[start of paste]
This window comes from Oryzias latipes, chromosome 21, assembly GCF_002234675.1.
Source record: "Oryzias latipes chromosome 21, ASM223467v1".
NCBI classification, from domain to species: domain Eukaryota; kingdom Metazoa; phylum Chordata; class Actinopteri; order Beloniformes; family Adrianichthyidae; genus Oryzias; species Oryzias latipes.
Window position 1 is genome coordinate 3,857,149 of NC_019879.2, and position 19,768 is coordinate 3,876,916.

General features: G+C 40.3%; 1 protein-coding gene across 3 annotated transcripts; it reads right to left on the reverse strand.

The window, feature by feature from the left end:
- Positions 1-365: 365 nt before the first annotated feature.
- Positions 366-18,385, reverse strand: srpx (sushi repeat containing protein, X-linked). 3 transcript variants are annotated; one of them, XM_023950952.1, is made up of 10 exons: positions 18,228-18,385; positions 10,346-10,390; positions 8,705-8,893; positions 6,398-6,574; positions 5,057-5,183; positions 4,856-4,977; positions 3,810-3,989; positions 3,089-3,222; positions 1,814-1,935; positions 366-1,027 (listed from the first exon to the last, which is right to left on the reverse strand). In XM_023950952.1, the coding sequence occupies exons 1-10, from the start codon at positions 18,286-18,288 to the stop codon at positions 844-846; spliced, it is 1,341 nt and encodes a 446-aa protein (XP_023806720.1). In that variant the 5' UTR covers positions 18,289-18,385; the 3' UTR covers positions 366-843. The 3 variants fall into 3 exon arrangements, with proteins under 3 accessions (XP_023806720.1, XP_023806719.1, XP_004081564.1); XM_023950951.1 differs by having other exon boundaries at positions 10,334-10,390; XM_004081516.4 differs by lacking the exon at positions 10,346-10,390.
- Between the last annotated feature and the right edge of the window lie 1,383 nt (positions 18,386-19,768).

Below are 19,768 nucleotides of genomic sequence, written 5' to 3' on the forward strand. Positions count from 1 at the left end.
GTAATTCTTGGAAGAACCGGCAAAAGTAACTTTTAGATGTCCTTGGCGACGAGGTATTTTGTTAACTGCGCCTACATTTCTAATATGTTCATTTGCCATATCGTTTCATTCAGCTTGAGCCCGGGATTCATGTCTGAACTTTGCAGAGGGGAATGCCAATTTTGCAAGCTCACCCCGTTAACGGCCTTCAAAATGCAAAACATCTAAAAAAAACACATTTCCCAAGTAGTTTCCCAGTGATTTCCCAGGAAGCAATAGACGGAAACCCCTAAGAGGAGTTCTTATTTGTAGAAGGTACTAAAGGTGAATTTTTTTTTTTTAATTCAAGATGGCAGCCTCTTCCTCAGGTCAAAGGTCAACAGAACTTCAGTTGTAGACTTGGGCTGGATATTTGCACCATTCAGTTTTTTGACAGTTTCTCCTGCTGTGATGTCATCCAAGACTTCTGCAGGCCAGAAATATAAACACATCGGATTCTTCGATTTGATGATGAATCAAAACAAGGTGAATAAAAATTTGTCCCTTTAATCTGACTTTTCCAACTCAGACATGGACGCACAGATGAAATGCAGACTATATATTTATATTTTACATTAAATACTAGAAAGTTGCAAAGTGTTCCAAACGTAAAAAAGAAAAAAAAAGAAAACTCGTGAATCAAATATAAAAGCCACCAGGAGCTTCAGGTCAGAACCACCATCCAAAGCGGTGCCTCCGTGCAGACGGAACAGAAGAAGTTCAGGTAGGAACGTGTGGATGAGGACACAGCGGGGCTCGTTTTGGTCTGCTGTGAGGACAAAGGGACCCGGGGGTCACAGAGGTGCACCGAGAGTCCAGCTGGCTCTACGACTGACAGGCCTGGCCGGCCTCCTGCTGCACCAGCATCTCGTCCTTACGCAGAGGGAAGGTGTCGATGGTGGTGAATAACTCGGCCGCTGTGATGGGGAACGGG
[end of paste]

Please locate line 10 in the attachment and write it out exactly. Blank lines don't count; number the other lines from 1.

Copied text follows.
Below are 19,768 nucleotides of genomic sequence, written 5' to 3' on the forward strand. Positions count from 1 at the left end.